Two Methods of Coming About
Two Methods of Coming About
Sailors can turn a craft in one of two ways. Steering the vessel from one 45° tack to the opposite (left) is successful provided the boat does not lose too much inertia when it is pointed directly into the wind and sails are luff, or toward the wind. A potentially dangerous way to come about is jibing (right). In this procedure, the wind fills the sails from behind. Turning the vessel causes the boom to swing quickly from one side to the other. If this movement is not controlled, the craft may lose balance and crew may be knocked overboard.

REEFING

Reefing the Mainsail
Reefing the Mainsail These sailors in the Baltic Sea have reefed their mainsail, decreasing its overall surface to reduce their exposure to the wind. In stormy weather this practice helps sailors control their vessel.

During stormy weather, the area of sail exposed can be reduced by another procedure of sail control known as reefing. Reefing is accomplished by bunching up a portion of the slackened sail along the yard or the boom and then securing the folded canvas with small ropes called reef points. The part of the sail thus taken in is called the reef.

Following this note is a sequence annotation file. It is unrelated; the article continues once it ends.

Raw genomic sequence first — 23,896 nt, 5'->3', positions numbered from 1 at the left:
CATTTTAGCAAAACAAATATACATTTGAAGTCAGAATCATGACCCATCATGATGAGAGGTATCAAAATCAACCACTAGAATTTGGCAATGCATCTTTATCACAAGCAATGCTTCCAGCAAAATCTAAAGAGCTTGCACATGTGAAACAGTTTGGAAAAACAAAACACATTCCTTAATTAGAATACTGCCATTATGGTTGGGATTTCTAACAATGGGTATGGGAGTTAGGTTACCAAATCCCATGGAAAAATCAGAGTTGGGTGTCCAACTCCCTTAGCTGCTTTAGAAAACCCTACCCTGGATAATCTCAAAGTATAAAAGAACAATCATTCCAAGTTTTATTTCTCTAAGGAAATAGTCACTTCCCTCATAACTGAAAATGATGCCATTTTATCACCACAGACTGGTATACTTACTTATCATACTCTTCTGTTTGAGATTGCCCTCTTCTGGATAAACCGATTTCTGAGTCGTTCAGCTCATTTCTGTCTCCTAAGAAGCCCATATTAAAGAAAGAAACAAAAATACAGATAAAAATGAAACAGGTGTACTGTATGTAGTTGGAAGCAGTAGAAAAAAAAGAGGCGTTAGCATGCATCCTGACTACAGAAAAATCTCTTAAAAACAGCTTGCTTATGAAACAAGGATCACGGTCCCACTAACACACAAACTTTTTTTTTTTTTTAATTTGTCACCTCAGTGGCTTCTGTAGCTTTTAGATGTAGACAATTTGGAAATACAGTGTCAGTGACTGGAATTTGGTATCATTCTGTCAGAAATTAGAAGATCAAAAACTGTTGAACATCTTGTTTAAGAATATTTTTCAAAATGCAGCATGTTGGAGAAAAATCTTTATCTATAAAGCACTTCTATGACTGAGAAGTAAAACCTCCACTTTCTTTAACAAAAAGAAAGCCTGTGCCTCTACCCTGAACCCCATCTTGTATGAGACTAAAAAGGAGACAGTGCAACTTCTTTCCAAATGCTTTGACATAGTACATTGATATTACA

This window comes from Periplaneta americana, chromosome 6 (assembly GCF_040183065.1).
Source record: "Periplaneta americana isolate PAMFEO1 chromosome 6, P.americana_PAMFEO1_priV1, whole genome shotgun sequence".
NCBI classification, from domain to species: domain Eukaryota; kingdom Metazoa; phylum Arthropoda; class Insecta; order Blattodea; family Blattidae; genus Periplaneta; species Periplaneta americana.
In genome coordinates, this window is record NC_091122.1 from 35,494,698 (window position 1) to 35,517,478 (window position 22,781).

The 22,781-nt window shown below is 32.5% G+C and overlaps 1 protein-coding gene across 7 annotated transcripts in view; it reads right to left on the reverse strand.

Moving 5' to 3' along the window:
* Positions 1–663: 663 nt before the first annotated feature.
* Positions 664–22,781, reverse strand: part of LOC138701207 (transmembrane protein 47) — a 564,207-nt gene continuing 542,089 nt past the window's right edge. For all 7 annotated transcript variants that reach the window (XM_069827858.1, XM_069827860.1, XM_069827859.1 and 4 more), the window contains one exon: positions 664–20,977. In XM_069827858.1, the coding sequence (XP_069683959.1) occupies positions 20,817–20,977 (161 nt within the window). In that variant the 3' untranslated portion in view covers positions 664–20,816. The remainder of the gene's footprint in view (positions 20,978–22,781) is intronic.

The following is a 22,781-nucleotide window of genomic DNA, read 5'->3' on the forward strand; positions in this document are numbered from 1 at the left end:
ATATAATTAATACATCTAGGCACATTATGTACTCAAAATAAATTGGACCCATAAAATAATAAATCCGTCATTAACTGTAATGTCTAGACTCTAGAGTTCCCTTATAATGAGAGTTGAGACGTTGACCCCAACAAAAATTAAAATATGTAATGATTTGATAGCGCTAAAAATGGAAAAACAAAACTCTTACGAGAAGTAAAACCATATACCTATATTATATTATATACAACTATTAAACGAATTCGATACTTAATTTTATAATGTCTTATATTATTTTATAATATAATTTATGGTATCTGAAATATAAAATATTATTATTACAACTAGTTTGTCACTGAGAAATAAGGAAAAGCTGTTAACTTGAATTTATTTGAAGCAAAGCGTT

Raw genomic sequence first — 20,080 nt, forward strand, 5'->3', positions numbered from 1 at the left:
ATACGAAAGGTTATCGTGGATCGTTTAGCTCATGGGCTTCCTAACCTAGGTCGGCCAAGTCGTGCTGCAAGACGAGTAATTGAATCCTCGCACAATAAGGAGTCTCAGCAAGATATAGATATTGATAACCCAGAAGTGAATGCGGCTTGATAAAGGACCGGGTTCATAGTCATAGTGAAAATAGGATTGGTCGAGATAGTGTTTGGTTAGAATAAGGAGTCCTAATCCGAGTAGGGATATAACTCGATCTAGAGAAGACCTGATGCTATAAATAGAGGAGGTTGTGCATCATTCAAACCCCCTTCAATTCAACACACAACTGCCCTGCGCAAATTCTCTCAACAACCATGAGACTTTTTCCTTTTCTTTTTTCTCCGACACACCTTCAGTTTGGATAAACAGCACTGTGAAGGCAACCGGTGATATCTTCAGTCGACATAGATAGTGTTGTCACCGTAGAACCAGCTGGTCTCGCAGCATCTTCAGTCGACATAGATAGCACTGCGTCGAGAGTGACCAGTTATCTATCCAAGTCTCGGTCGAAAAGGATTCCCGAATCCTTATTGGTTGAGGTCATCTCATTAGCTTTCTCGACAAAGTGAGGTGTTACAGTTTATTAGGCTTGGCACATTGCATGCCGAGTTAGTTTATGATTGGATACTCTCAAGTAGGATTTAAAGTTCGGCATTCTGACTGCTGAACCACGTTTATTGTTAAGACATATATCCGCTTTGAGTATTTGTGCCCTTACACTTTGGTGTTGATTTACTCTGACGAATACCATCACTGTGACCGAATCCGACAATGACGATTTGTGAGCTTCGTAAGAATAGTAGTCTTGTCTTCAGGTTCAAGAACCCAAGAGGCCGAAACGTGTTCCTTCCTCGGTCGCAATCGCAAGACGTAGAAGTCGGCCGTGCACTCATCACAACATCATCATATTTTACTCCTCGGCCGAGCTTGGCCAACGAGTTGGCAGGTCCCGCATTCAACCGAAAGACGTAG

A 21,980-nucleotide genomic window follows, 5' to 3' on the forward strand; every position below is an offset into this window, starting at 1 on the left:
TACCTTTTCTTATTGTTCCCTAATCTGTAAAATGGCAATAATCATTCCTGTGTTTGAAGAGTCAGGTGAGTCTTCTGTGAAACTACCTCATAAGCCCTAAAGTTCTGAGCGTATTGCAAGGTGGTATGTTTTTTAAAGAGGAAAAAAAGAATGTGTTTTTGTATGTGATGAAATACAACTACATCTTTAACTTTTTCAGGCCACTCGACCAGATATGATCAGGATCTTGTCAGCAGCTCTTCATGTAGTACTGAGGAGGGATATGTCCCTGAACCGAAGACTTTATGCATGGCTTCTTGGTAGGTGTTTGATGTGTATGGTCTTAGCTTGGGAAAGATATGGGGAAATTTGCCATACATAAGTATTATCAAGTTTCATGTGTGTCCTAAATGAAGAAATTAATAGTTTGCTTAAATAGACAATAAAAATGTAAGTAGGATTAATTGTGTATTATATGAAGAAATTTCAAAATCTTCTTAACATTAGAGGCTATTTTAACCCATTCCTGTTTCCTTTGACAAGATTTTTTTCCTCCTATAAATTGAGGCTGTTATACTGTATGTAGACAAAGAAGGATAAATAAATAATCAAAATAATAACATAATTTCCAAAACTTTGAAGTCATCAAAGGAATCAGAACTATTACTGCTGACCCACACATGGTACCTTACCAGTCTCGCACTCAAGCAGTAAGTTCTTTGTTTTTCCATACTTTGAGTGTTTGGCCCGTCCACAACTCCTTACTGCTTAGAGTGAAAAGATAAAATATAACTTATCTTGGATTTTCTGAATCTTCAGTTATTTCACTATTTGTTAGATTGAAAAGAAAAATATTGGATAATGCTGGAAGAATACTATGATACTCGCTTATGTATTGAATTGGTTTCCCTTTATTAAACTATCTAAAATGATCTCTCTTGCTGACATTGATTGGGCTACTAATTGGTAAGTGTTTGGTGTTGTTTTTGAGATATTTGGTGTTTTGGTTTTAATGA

On all sailing ships, sails are hauled up and, to some degree, controlled in accordance with wind direction by ropes called sheets and halyards. For the most important of these ropes, as well as other portions of the fittings and rigging of sailing ships.

CRAFT

Boats using sails for propulsive power may be classified as sailing cruisers, day sailers, auxiliary cruisers, and motor sailers. As the names suggest, both the sailing cruiser and the day sailer are driven solely by sails. The sailing cruiser is longer and beamier (broader) than the day sailer and, unlike the latter, possesses living facilities. An auxiliary cruiser is a sailing cruiser equipped with an inboard engine. A motor sailer is an underrigged, heavily powered auxiliary cruiser—that is, a vessel dependent primarily on its engine or engines, but capable of maintaining headway under sail. The cabin cruiser, which is equipped with complete living quarters for two or more persons, is the most popular type of habitable motor-powered craft used in yachting. The larger craft are powered by one to three inboard gasoline or diesel engines. Many of the smaller types, including those craft that can be assembled from kits, are driven by one or two outboard motors.